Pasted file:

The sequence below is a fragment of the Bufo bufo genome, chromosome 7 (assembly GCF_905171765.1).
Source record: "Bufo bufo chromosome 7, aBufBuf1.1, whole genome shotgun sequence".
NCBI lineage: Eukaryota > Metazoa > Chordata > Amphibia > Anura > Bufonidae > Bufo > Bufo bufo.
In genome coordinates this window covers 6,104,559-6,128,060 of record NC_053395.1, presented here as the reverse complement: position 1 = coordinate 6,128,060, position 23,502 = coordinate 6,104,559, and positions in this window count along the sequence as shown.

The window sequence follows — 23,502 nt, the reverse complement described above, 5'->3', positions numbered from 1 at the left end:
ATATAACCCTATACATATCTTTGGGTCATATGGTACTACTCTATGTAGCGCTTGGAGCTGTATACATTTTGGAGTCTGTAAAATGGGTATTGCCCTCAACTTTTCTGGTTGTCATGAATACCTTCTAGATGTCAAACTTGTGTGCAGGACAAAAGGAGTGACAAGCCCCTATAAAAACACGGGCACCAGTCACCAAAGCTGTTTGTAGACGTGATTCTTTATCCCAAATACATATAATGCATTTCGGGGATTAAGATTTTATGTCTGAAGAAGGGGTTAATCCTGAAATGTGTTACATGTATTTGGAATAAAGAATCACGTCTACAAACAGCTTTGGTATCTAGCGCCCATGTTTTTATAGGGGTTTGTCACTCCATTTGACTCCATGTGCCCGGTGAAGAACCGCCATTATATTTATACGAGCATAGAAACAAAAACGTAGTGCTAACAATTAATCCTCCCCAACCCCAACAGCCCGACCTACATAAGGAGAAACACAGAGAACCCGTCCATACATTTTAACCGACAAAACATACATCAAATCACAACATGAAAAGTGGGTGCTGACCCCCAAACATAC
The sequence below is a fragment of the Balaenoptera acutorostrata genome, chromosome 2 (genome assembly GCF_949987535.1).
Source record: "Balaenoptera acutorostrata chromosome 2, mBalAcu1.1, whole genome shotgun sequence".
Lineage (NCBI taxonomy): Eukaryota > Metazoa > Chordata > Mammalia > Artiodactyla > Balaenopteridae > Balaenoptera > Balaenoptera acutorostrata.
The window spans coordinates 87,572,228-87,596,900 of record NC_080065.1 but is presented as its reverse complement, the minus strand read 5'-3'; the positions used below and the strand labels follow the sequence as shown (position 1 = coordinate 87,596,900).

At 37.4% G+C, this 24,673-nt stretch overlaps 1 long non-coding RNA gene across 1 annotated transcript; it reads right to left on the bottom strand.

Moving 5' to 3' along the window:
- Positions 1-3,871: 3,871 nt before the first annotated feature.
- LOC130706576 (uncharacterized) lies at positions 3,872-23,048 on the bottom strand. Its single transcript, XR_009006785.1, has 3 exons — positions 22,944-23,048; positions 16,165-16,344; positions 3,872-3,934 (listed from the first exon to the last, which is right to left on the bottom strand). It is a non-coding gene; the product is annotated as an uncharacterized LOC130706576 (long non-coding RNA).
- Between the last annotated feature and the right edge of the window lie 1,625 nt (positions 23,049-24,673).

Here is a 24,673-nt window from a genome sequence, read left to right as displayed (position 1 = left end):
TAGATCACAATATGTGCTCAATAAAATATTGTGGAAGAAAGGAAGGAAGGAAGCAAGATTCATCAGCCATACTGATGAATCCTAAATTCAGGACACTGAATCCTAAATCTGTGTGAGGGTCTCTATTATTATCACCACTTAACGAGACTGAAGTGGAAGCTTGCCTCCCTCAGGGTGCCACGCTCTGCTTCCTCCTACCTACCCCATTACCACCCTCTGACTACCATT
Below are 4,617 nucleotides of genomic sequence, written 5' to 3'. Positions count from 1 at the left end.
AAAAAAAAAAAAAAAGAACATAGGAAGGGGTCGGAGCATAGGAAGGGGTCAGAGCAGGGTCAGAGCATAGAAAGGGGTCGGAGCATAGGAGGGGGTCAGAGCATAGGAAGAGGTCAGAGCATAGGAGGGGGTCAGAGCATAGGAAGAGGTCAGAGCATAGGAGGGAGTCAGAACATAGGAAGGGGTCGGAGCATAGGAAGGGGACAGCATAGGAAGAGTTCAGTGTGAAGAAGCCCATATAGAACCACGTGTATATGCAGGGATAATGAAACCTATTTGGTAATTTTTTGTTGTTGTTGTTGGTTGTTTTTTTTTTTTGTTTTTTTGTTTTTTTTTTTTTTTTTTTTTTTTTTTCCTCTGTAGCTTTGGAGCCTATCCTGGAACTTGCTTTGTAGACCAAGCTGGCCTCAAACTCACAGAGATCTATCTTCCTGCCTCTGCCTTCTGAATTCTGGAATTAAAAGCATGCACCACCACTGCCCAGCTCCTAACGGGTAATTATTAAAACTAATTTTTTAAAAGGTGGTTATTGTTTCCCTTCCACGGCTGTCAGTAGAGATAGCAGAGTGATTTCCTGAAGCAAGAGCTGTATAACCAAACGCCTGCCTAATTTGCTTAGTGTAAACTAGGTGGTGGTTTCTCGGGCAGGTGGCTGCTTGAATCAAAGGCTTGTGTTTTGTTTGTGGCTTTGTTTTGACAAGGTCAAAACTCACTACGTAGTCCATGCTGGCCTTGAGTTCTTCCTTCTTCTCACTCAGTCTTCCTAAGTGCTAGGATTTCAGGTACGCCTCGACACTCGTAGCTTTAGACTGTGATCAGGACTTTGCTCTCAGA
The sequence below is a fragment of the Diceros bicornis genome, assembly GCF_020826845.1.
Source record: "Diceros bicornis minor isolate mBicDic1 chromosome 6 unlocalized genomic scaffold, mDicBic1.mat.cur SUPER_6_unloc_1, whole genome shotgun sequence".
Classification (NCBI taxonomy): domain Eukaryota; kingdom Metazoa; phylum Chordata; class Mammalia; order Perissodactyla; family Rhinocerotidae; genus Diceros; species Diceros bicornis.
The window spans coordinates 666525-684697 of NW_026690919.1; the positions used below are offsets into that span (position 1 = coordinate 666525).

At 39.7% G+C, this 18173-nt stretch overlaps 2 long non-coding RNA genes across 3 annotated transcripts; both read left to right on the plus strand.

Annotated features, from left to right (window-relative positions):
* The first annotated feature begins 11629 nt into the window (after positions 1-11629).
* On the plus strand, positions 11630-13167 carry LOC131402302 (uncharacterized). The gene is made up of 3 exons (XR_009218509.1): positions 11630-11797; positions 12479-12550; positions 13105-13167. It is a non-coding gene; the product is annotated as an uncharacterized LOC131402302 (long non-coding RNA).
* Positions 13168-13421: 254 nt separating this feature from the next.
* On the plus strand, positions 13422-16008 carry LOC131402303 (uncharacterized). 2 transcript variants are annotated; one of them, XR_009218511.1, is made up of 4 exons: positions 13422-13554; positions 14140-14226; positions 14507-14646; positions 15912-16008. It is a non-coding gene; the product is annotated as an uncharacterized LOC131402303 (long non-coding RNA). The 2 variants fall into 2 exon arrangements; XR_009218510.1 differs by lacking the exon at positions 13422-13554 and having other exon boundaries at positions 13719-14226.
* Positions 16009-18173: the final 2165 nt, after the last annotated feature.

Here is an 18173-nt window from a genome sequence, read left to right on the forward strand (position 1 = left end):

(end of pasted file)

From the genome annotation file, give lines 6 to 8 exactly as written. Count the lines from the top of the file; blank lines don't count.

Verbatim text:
ATATAACCCTATACATATCTTTGGGTCATATGGTACTACTCTATGTAGCGCTTGGAGCTGTATACATTTTGGAGTCTGTAAAATGGGTATTGCCCTCAACTTTTCTGGTTGTCATGAATACCTTCTAGATGTCAAACTTGTGTGCAGGACAAAAGGAGTGACAAGCCCCTATAAAAACACGGGCACCAGTCACCAAAGCTGTTTGTAGACGTGATTCTTTATCCCAAATACATATAATGCATTTCGGGGATTAAGATTTTATGTCTGAAGAAGGGGTTAATCCTGAAATGTGTTACATGTATTTGGAATAAAGAATCACGTCTACAAACAGCTTTGGTATCTAGCGCCCATGTTTTTATAGGGGTTTGTCACTCCATTTGACTCCATGTGCCCGGTGAAGAACCGCCATTATATTTATACGAGCATAGAAACAAAAACGTAGTGCTAACAATTAATCCTCCCCAACCCCAACAGCCCGACCTACATAAGGAGAAACACAGAGAACCCGTCCATACATTTTAACCGACAAAACATACATCAAATCACAACATGAAAAGTGGGTGCTGACCCCCAAACATAC
The sequence below is a fragment of the Balaenoptera acutorostrata genome, chromosome 2 (genome assembly GCF_949987535.1).
Source record: "Balaenoptera acutorostrata chromosome 2, mBalAcu1.1, whole genome shotgun sequence".